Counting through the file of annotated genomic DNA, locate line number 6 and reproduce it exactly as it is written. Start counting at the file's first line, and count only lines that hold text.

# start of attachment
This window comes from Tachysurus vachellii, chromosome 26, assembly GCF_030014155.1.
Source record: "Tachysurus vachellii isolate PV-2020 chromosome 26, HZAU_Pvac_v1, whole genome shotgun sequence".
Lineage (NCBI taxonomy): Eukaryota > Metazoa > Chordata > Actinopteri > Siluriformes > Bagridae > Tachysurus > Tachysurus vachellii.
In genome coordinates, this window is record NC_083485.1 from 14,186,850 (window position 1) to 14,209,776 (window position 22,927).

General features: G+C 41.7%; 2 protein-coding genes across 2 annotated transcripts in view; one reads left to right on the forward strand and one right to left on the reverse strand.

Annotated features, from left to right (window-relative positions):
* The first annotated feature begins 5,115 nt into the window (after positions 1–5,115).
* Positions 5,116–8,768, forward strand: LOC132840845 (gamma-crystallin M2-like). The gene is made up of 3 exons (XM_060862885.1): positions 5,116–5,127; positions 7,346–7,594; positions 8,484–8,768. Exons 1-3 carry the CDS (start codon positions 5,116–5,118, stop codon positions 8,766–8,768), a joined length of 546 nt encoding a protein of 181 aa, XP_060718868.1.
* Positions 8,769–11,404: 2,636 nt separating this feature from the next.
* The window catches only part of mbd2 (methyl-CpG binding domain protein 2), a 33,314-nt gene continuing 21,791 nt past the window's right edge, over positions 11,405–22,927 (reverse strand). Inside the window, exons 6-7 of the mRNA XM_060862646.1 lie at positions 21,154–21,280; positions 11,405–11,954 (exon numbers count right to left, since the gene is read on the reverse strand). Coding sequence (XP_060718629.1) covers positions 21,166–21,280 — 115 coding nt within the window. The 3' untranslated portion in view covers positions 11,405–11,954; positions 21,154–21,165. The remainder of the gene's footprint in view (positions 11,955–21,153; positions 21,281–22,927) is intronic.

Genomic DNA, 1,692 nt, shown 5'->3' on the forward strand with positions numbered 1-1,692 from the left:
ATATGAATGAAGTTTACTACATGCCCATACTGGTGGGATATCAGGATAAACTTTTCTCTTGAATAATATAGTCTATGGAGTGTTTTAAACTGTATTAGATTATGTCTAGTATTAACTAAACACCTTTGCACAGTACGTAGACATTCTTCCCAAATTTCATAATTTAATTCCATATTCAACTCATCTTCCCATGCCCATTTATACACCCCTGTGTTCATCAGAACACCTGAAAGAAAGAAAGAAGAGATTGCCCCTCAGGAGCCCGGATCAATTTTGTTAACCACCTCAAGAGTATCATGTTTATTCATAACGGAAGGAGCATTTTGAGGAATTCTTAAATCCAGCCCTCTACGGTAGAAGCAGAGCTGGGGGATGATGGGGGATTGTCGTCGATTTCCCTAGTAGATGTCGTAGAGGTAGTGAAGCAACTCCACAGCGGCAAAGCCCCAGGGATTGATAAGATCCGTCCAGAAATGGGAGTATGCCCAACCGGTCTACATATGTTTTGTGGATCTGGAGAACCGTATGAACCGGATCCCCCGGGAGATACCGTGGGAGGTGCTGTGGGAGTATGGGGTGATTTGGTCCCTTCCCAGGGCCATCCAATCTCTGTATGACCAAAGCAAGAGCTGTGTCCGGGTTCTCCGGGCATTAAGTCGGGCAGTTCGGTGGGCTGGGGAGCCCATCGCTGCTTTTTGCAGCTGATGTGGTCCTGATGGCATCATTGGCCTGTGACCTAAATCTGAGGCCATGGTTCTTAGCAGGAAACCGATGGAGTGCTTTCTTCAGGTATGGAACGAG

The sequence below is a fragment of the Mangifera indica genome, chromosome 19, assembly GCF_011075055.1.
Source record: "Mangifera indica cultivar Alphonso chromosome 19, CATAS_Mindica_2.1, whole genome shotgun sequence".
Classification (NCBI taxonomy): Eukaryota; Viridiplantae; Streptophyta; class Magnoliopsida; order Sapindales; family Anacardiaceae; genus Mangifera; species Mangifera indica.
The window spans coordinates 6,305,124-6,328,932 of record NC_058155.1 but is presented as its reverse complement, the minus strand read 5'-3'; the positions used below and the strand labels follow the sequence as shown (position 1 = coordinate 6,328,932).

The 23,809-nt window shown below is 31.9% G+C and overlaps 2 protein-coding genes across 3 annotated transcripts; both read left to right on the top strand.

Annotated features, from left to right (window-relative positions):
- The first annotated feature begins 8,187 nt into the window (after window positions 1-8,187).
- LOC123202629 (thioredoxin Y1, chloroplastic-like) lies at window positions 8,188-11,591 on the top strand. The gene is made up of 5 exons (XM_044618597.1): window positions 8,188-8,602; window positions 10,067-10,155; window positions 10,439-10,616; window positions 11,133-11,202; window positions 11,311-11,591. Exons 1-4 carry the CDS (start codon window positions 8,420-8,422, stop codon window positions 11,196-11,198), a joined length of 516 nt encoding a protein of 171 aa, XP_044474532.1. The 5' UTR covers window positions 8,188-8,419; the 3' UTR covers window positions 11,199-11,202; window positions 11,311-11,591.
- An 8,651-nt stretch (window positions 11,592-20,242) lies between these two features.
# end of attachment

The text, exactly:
Annotated features, from left to right (window-relative positions):